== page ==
After my brief flight, I found my parents, Kris, and my earthbound husband. More mockery ensued, then we proceeded to meander around Fremont Street for a while and then head back to the hotel for some lunch. Or the lunch may have been before the ziplining…it’s a blur I tell you! But as usual, all good things must end and we had to get my parents back to their hotel to pack and check out. Unfortunately, they had to be at the airport by about 10:00pm for a late flight home, and we still had a party to get to.

Luckily, Rudy’s aunt who was hosting the reception/party lived not too terribly far from the airport, so we headed there in the afternoon for what was a rockin’ reception. I am still touched by everything that his family did for us. There was food everywhere, bottles of champagne, new champagne glasses for Rudy and I to toast with, cupcakes, a wedding cake and last but not least, the most welcoming group of folks I’ve ever met. I thought my parents might be a little overwhelmed at the sheer volume of Rudy’s family, but they were welcomed and pulled in to the fold as if they’d part of the family for years. I loved seeing some of my favorite cousins chatting up my folks, and my folks chatting right back and having a ball. Toasts were made, more hugs were given, and it was a perfect night. I love that 6 months later, my parents still ask about the Vegas clan every time we talk.

After a really lovely day, the time had come to get my parents to the airport. Boooooooooo! I’m sure they were looking forward to getting on the plane and sleeping on the long flight home, especially considering that they’d pretty much been running for 2 days straight. But they didn’t let it show as we got to security and they gave me hugs that seemed to be both unending and entirely too short. There were more tears and more hugs, then I had to let them go. I am still, to this day, astounded that they went through all of that effort, time and money to spend less than 24 hours in Vegas for us. But I really shouldn’t be surprised – that is who they are. An amazingly supportive, incredible and loving couple. I couldn’t ask for better parents.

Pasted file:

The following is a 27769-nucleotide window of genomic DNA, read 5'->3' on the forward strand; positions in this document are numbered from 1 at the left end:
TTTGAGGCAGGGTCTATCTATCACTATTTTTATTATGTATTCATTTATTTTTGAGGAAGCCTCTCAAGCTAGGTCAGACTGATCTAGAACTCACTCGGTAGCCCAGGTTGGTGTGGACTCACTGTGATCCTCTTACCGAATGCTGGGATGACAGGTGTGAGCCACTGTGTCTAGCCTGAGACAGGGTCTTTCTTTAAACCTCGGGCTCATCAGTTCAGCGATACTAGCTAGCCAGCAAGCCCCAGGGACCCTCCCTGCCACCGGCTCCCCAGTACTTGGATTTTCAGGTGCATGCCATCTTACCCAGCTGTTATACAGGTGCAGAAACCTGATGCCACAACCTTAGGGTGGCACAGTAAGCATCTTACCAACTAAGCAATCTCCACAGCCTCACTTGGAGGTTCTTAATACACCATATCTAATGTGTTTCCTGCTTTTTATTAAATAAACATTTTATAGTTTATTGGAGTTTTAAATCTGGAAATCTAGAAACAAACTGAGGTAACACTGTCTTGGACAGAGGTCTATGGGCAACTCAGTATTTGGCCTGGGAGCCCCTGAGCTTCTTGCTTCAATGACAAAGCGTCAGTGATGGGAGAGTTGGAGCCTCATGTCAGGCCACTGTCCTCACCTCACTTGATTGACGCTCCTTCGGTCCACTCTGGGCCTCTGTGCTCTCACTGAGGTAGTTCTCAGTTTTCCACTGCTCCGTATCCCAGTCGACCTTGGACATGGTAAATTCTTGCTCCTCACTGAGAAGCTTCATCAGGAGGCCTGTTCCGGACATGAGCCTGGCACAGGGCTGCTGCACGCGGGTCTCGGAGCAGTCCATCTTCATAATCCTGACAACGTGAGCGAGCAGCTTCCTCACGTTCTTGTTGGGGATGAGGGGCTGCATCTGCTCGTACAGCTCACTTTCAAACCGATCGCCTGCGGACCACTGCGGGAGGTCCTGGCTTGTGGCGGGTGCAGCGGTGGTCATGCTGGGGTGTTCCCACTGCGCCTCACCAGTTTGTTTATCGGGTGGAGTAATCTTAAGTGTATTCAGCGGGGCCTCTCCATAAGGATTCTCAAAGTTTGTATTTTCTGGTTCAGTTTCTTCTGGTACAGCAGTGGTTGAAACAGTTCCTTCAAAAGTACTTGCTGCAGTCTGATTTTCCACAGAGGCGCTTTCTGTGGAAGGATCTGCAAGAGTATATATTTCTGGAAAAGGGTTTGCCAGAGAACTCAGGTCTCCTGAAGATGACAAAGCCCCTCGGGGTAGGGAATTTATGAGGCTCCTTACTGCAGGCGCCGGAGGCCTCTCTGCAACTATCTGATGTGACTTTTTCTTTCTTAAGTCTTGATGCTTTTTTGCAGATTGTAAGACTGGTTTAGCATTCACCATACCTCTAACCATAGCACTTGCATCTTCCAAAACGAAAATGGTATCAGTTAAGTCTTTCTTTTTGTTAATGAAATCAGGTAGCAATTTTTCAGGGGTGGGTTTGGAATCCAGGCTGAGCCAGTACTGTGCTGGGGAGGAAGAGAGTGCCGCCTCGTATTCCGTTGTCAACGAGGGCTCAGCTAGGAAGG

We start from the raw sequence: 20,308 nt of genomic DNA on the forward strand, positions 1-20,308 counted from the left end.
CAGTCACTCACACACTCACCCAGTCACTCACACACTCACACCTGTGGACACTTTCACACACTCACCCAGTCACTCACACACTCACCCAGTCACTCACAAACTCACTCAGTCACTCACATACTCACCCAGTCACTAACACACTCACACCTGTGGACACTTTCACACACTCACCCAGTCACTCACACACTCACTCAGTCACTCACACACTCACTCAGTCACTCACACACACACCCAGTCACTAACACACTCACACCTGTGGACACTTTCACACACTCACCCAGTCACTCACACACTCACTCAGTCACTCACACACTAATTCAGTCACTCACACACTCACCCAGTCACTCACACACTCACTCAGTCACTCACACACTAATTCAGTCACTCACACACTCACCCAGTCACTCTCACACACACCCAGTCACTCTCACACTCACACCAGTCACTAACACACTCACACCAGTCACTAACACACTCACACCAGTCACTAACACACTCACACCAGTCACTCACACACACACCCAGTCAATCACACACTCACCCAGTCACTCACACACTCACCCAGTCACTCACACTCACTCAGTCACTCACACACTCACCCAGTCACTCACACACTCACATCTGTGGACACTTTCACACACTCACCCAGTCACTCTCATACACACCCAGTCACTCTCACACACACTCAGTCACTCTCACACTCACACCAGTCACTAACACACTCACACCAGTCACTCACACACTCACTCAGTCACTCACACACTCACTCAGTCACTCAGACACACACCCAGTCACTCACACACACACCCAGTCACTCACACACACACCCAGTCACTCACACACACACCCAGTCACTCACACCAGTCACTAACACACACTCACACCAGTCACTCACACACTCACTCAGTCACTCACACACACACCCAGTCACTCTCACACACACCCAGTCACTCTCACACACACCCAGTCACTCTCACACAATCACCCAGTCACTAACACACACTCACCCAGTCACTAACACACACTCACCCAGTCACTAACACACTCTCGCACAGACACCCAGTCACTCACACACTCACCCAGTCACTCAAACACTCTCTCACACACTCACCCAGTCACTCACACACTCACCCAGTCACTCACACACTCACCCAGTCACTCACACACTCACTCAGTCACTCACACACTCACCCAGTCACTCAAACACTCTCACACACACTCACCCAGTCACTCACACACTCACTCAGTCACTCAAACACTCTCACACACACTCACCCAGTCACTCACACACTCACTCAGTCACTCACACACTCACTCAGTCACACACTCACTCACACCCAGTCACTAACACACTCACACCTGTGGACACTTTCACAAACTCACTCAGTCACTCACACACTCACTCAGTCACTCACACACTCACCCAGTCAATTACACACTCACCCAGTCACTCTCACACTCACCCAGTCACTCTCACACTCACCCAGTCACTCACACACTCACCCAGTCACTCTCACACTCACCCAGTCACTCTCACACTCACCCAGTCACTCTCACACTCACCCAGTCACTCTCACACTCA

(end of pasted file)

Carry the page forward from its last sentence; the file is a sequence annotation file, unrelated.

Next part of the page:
Party over, parents heading home, 10:30 on a Saturday night in Vegas. What to do, what to do. Oh, I know! Head back to the hotel and meet up with friends for a few adult beverages and people watching! As we sat in the indoor/outdoor bar at the Golden Nugget, we realized what all the noise from Fremont Street was – Skid Row and Warrant in concert to celebrate our marriage. Orrrrr just to try to make some money with the vague remnants of their 80’s bands that were still alive. Either way, it made for some fabulous people watching as we sat and chatted (ok, screamed back and forth) with our friends. It made for a great end to a truly great weekend.

We may have gambled a bit more after that, we may have gone back upstairs. I have no idea, and really – the details and order of events don’t matter. All I know is that the ‘one last party’ weekend had turned into something amazing and beautiful and joyous. It’s what every wedding weekend should be – low stress, full of love and laughter, and simply happy. That’s all. And when it comes down to it, we accomplished the actual goal of the weekend – I got 3 days where I completely forgot I had cancer. And it was perfect.